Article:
Re: Headers and Compression [was: Re: Getting (Officially) Started on HTTP/2.0]

CRIME works by observing the size of the resultant packet stream.
Thus, if the plaintext is ever compressed within the same stream context as
user-controlled plaintext, then the can learn something about what is going
on, regardless of output salting, encryption, etc.

With the compression that I'm proposing, you only learn something when
you've guessed the entire plaintext for that field, verbatim, at which
point you're just as well off by sending the data to the server directly.
I'll be writing it up shortly.


On Wed, Oct 3, 2012 at 1:19 PM, James M Snell <> wrote:

> On Wed, Oct 3, 2012 at 12:15 AM, Roberto Peon <> wrote:
>> [snip]
>> Yep-- what I've been doing is whole-key or whole-value delta-encoding
>> with static huffman coding, with an LRU of key-value pairs. A set of
>> headers is thus simply a set of references to the items in the LRU.
>> The set of operations is:
>>   add a new hey-value line into the LRU by specifying a new key-value
>>       this looks like:  {opcode: KVStore, string key, string val}.
>>   add a new key-value line into the LRU by referencing a previous
>> key-value, copying the key from it and adding the specified new value
>>       this looks like:  {opcode: Mutate,int lru_index, string val}.
>>   toggle visibility for a particular LRU entry for a particular header set
>>       this looks like:  {opcode: Toggle,int lru_index}.
>>   toggle visibility for a contiguous range of LRU entries for a
>> particular header set
>>       this looks like:  {opcode: Toggle,int lru_index_start, int
>> lru_index_end}.
>> Note that the actual format of the operations isn't exactly like what I'm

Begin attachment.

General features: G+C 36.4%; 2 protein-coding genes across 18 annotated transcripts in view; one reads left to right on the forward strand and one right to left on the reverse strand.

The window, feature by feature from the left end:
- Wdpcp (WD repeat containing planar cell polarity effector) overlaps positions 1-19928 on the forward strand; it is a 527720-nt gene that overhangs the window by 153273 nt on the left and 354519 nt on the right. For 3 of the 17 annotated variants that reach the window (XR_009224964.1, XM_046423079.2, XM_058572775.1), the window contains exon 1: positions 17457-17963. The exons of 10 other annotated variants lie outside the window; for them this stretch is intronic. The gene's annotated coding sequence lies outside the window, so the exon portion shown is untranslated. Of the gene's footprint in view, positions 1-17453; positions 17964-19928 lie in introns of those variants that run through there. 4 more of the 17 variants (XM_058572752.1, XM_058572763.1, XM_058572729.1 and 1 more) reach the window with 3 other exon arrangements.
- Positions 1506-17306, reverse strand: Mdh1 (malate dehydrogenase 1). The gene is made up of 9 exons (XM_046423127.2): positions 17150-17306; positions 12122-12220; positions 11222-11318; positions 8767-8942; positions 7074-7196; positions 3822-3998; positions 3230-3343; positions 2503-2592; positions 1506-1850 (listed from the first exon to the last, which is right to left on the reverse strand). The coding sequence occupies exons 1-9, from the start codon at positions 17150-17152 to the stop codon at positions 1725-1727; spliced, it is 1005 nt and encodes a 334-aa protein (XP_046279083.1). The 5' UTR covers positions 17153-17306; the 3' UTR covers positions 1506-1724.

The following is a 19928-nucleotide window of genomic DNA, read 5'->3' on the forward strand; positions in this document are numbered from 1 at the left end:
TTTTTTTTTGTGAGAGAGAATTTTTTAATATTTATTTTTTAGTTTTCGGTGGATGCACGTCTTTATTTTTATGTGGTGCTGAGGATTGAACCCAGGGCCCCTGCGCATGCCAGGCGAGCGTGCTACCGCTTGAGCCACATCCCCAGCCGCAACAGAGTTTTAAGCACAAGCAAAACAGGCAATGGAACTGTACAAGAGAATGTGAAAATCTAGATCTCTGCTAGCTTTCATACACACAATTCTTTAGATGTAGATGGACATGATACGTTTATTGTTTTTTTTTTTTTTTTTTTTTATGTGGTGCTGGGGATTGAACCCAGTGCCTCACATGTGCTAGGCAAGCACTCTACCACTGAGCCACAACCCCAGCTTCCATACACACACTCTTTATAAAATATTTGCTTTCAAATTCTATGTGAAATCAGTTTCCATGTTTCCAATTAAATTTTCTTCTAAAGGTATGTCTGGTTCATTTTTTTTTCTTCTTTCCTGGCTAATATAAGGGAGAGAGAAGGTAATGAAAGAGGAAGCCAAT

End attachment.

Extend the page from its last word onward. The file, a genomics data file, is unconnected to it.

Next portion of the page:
>> describing above- I'm just trying to indicate generally what is involved.
> It would definitely be helpful to have descriptive write up on this,
> perhaps submitted as an I-D, that we can review.
> Putting aside, for a moment, the contentious and controversial history of
> discussions around websocket... could we not address the CRIME issue by
> randomly salting and masking individual frames within the stream? Yes,
> there is an obvious negative impact to deflate encoding, but if we utilize
> tokenization (ala my bohe draft) then we would achieve a significant level
> of compression naturally through the encoding. I have not yet fully tested
> it, but the combination of that, the randomized salting, and the tls
> encryption should be not be subject to CRIME type attacks. Just a thought.
> - James
>> The resulting compression is a bit worse than gzip (with large window
>> size) on my current test corpus, but compares pretty well with gzip in the
>> Chrome implementation of SPDY.
>> It has CPU advantages in that the huffman encoding is static, thus for
>> proxies there is no re-encoding necessary. Additionally, much or all of the
>> decompressor state can be shared with a compressor (if proxying, for
>> instance).
>> Finally, I expect (though I've yet to prove it yet, as I'm still doing
>> the c++ implementation) that the compression is more CPU efficient than
>> gzip. Decompression should be similar... but.. much of the time you need
>> not reconstitute an entire set of headers-- instead, since we're sending
>> deltas anyway, you simply ammend your state based on what changed and thus
>> become more efficient there as well.
>> If clients/servers were a bit more naive in terms of when they
>> added/removed headers, the delta-coding would be more efficient and it'd
>> approach or exceed gzip compression.. at least I think so :)
>> As far as I (or thusfar anyone with whom I've spoken) can tell, the
>> approach here does not allow probing of the compression context, and is
>> thus robust in the face of known attacks.
>> Anyway, that is what I've been working on.
>>  -=R
>>>  Following that, I suspect it'll be most useful to work on the upgrade
>>>> mechanism (which will also help with #1 above). Patrick sent out what
>>>> I think most people agree is a good starting point for that discussion
>>>> here: <**1345470312.2877.55.camel@ds9<>
>>>> >.
>>>> We'll start these discussions soon, using the Atlanta meeting as a
>>>> checkpoint for the work. If its' going well by then (i.e., we have a
>>>> good set of issues and some healthy discussion, ideally with some data
>>>> starting to emerge), I'd expect us to schedule an interim meeting
>>>> sometime early next year, to have more substantial discussion.
>>>> More details to follow. Thanks to everybody for helping get us this
>>>> far, as well as to Martin, Alexey and Julian for volunteering their
>>>> time.
>>>> Regards,
>>>> --
>>>> Mark Nottingham
>>> AYJ

Received on Wednesday, 3 October 2012 21:43:24 UTC